June 21, 2024

E. coli Outbreak at Chicken & Rice Guys Sickens 14 in Boston

Ana Karina Vivas from the Boston Public Health Commission told Food Poisoning Bulletin that 14 people have been sickened with Shiga toxin-producing E. coli (STEC) infections. That company has four restaurants and five food trucks that operate in the area.

E. coli bacteria 2

Nine of the patients are Boston, Massachusetts residents. All of the illnesses have been confirmed by laboratory tests. A preliminary investigation has found that ten of those sickened reported eating at a Chicken & Rice Guys restaurant or food truck before becoming ill.

Ten of the fourteen people have been hospitalized because they are so sick. There is no word on whether the patients are still hospitalized, or if any of them have developed hemolytic uremic syndrome (HUS), a serious and potentially life-threatening complication of an E. coli infection.

The Boston Public Health Commission and Boston Inspectional Services are working together on this outbreak. A temporary health permit suspension has been issued to all Chicken & Rice Guys establishments in Boston.

BPHC received the first case report on Wednesday, April 5, 2017 and began the investigation at that time. In fact, on April 7, 2017, BPHC released a health alert about five confirmed cases of STEC reported in Boston residents, and five more cases in surrounding Massachusetts towns.

Lawyer Fred Pritzker

Attorney Fred Pritzker said, “no one should get sick just because they stopped at a food truck for lunch.” You can call Fred at 1-888-377-8900.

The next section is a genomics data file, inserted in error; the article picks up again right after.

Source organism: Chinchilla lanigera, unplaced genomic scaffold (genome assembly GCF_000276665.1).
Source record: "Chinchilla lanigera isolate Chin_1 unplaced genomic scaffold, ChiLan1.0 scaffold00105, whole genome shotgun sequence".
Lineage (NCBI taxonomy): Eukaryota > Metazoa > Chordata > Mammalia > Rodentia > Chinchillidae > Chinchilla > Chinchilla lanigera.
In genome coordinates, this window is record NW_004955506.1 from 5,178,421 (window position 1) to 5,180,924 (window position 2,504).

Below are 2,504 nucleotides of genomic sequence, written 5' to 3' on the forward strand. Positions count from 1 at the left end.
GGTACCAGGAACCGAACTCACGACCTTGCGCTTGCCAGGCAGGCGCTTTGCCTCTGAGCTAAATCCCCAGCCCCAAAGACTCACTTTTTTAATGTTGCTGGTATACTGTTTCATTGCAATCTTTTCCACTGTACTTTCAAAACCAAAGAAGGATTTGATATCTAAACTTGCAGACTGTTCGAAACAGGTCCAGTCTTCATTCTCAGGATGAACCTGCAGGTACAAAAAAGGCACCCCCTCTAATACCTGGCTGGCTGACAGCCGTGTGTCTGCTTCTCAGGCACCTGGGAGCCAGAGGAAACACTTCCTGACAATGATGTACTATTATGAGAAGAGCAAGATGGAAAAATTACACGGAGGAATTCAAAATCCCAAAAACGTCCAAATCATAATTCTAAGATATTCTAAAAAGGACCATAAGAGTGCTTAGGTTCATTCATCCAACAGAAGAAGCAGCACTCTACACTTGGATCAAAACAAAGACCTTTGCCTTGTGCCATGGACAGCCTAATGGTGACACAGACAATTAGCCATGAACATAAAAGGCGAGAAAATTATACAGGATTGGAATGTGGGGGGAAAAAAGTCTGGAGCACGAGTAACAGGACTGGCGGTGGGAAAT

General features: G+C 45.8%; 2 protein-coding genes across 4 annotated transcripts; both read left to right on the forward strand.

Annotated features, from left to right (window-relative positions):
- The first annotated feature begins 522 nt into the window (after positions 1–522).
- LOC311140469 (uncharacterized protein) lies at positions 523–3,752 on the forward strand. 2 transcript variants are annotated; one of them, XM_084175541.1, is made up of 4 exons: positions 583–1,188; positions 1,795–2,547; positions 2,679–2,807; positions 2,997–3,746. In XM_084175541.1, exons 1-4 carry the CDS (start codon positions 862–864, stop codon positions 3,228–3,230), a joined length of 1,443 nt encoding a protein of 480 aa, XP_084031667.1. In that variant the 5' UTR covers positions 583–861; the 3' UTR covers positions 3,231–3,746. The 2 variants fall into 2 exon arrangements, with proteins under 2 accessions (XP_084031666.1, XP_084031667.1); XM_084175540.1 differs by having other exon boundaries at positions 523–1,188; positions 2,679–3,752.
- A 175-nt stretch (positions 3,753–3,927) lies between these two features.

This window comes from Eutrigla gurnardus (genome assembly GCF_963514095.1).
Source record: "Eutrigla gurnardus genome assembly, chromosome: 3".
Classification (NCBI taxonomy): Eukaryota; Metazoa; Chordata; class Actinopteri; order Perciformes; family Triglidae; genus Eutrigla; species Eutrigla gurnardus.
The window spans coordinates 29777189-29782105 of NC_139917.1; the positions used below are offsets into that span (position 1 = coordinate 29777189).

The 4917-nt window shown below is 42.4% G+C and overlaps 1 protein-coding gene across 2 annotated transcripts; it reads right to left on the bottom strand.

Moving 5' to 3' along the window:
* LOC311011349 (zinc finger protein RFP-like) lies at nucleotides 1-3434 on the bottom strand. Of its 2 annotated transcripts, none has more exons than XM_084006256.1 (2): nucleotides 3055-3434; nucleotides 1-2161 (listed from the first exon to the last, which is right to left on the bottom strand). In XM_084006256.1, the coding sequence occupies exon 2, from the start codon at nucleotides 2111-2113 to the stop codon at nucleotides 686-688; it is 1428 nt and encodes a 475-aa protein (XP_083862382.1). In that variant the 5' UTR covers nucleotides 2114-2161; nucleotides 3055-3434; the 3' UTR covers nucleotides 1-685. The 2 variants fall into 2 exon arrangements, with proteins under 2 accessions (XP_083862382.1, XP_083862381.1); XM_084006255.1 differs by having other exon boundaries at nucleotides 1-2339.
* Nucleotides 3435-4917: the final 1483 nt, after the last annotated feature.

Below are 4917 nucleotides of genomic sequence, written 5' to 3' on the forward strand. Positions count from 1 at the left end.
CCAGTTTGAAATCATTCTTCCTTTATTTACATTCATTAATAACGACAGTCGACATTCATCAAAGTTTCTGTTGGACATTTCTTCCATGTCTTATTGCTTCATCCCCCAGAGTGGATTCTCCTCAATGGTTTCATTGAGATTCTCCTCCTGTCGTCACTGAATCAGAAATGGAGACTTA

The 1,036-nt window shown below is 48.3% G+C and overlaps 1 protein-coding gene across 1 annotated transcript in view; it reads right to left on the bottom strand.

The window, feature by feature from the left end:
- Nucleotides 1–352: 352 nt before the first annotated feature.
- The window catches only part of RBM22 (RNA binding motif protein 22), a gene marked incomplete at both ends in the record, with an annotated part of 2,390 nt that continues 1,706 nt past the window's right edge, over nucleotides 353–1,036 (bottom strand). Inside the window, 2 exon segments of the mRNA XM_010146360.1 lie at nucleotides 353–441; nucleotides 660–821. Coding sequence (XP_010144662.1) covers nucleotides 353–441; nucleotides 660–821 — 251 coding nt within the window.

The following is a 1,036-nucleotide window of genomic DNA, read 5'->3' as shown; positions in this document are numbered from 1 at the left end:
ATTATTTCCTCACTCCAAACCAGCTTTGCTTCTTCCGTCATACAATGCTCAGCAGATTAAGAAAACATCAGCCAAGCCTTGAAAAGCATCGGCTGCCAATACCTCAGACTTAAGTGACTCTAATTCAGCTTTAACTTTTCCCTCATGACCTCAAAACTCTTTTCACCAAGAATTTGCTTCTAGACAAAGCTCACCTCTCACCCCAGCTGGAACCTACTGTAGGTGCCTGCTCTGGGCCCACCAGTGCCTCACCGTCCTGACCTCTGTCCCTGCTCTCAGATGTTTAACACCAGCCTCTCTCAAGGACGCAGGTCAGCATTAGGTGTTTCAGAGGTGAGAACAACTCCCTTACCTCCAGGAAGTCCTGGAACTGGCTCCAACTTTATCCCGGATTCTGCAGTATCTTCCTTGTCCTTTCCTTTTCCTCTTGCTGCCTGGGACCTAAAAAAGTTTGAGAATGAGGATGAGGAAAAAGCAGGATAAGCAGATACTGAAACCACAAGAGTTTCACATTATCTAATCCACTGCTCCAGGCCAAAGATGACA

The company has been cooperating with the investigation. All employees are being tested for Shiga toxin-producing E. coli bacteria through stool specimens, which is standard protocol in this type of investigation. A review of food handling practices, as well as environmental cleaning, will be completed before any of the sites re-open.

Previous E. coli outbreaks have been linked to contaminated food, especially ground beef, produce, and raw or unpasteurized milk or cider. In these outbreaks, food has been contaminated early in the food chain, or was improperly cooked, as in the case of an E. coli outbreak linked to ground beef last year.

The symptoms of an E. coli infection include severe and painful stomach and abdominal cramps, diarrhea that may be bloody and/or watery, and a mild fever. these symptoms usually appear a few days after exposure to the pathogenic bacteria. Some people recover on their own without medical care, but others become so sick they need to be hospitalized.

If an E. coli infection is treated with antibiotics, or if the patient is young, a complication called hemolytic uremic syndrome (HUS) can develop. The symptoms of HUS include little or no urine output, easy bruising, lethargy, pale skin, a skin rash, and bleeding from the nose or mouth. This complication can cause kidney failure, strokes, seizures, and death.

The BPHC is asking that anyone who has these symptoms see their doctor as soon as possible. An E. coli infection can have lasting health consequences. Anyone who has had HUS may need kidney dialysis or a kidney transplant in the future.


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